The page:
This chapter looks at the past as a means for understanding the future. While new technologies change the context of work, they do not always change the ethics of leaders who make decisions about business and what transpires in the workplace. By focusing on the ethical challenges of leadership that must be overcome to develop ethical leaders, it argues that a new age of work requires a new age in which leaders really are ethical and effective. The chapter begins by examining some of the recurring ethical problems with work. It then explores the ethical challenges of being a leader and concludes with a discussion of three essential qualities for ethical leadership.
What would it take to create a new age of work? For some, the first thing that comes to mind are machines—robots and computers that would serve our every need. We might imagine all sorts of wonderous inventions that make work easy and efficient. Moreover, we could also envision machines, like self-driving cars, which make life and death decisions for us. All devices and computer programs require a human touch, even if it is only from the fingers that create an algorithm. As artificial intelligence matures, the distance between the human touch and the activities of machines increases. Nonetheless, all work, like technology, requires someone to make final decisions, initiate processes, and organize people, and ponder what, why, and how things should be done. Herein lies the problem: technology changes but human nature stubbornly remains the same. We can still have leaders with medieval personalities and dispositions running workplaces in a high-tech future. While the context of work and society may be different, the basic ethical and unethical behavior of leaders is often no different than it was in the past.
To comprehend the complexities of ethical leadership yesterday, today, or in the future, we must examine the relationship between leadership as a social construction, based on contextual factors such as history, culture, values, ethical norms, technology, and so on, and human nature. “Are leaders born or made?” is a fundamental question in leadership studies. In other words, do exceptional people step on to the stage of history and reshape it, or does history set the stage for someone to enter from behind the curtain and play the role of a leader? Like all such questions, the answer is usually a bit of both. Who becomes a leader, how they lead, and how others follow, is embedded in personality traits and shaped by the context in which a person lives and works. The new age of work may show progress in science and technology; however, will that progress extend to us as human beings? Are leaders and followers better today than in the past? In the Western world, the bright, promising eras of the Enlightenment and modernity have given way to a darker, post-modern world. Today, truth is a contested terrain and growing social and economic inequality and environmental destruction compel some people to long for the past rather than embrace the future. Not all people believe that a new age of work will be better than the old one. For some, the new age of work only looks like unemployment.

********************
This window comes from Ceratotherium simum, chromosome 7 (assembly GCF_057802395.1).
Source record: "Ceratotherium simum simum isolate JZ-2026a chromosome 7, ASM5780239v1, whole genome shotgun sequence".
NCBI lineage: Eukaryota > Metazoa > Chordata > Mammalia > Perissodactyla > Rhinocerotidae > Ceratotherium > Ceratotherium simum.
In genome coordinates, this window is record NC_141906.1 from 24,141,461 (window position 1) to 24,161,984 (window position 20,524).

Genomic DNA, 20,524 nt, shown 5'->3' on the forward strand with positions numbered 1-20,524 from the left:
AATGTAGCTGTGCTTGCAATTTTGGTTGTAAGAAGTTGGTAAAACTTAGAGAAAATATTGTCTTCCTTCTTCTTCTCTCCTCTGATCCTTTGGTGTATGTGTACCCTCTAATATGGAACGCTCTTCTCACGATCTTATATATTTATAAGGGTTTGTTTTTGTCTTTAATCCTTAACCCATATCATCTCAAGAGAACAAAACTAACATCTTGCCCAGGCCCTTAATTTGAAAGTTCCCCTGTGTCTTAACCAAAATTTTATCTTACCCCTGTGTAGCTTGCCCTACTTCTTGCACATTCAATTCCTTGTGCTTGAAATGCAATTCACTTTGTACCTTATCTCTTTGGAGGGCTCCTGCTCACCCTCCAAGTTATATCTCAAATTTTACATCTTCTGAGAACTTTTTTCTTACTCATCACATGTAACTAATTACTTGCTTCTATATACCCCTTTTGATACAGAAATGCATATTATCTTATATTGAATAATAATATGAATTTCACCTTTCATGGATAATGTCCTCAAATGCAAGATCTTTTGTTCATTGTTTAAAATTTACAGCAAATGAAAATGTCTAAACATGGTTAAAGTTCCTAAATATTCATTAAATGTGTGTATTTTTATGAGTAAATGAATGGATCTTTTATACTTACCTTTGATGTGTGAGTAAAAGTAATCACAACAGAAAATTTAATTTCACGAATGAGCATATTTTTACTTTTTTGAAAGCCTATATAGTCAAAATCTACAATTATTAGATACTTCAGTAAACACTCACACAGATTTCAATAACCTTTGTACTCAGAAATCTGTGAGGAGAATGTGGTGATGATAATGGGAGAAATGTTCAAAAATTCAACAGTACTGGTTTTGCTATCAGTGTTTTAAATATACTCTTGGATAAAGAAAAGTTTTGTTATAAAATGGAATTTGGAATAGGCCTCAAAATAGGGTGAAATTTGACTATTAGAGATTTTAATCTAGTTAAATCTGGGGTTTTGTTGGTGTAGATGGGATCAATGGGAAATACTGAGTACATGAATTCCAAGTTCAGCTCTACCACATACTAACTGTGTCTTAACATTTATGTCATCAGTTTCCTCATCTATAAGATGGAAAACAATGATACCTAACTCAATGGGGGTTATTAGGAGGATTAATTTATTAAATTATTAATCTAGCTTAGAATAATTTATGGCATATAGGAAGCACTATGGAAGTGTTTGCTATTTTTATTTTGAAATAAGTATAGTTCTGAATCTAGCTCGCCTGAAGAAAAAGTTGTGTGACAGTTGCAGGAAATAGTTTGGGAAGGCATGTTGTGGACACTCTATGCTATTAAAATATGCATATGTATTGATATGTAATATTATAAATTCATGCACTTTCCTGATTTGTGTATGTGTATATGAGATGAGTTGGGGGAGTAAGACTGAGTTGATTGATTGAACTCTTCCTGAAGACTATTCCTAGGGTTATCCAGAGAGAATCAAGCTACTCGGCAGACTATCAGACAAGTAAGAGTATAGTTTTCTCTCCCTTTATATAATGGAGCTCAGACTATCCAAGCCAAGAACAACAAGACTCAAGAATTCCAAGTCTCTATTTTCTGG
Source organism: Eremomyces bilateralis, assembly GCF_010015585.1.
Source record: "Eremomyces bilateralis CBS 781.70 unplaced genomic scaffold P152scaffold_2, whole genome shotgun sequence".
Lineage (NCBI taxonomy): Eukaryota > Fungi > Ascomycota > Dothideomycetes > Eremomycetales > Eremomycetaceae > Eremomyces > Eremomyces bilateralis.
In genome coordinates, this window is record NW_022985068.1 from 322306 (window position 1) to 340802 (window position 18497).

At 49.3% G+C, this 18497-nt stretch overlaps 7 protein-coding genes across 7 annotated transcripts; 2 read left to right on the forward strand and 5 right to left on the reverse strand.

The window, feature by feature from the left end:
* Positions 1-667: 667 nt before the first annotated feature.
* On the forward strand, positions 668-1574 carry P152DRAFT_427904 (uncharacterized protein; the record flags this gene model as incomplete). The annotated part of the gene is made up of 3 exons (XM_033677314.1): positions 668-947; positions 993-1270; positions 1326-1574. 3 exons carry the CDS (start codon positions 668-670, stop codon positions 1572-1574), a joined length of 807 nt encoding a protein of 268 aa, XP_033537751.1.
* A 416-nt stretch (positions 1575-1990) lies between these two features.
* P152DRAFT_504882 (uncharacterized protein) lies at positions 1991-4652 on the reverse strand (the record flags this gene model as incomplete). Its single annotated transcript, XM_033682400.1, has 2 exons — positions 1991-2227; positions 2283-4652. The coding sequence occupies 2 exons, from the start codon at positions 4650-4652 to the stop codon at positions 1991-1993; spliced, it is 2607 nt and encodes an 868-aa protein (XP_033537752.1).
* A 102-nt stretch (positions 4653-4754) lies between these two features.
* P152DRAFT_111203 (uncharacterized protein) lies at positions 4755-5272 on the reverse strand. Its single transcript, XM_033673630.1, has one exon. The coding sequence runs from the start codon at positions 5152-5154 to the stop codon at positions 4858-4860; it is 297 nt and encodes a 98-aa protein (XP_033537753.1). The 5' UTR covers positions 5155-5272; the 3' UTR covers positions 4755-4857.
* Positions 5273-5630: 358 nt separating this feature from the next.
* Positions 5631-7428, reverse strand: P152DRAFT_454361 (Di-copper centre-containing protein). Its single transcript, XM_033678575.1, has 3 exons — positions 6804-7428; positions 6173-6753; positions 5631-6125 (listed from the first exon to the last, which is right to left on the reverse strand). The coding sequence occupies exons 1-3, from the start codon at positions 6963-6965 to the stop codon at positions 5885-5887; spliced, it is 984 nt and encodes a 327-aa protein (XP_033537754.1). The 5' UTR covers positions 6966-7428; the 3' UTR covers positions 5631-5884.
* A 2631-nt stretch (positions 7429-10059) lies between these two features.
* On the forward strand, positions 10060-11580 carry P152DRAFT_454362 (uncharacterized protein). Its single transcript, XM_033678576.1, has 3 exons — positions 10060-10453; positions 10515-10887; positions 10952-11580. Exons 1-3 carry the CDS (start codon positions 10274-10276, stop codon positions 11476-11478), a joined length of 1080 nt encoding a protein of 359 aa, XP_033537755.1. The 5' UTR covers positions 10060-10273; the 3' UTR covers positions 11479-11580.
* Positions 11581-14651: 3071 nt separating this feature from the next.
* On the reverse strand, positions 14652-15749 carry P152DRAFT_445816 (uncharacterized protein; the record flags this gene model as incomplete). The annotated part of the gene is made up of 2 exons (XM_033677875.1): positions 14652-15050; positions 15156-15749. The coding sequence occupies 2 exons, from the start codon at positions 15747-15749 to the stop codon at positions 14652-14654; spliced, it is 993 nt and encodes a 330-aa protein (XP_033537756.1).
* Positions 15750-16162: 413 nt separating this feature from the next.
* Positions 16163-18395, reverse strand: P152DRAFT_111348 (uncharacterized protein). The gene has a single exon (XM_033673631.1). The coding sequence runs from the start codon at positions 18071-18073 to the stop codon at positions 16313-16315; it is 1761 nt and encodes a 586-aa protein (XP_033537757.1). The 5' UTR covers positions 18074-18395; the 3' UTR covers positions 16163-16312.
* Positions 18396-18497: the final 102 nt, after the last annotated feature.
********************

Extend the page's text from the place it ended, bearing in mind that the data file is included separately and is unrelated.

This chapter looks at the past as a means for understanding the future. While new technologies change the context of work, they do not always change the ethics of leaders who make decisions about business and what transpires in the workplace. By focusing on the ethical challenges of leadership that must be overcome to develop ethical leaders, it argues that a new age of work requires a new age where leaders really are ethical and effective. The chapter begins by examining some of the recurring ethical problems with work. It then explores the ethical challenges of being a leader and concludes with a discussion of three essential qualities for ethical leadership.
The Ethical Problems of Control, Technology, and Economics
History tells us that new technologies in the workplace do not always live up to the hope of making work better for people. For example, Aristotle wistfully speculated about the potential of technology to eliminate the need for slaves and servants. He argued that we use everything we own, including tools or instruments, to maintain our lives. Slaves, he said, are the living instruments that people possess to work with material instruments. In other words, they are the instruments that use the instruments. That is why Aristotle and other ancient writers referred to salves as instrumentum vocale, or talking tools. Aristotle speculated on what would happen if instruments did not need people to run them:
Suppose that every tool we had could perform its own work, obeying or anticipating the will of others… if the shuttle would weave and the plectrum touch the lyre, the chief workman would not want servants nor masters slaves.1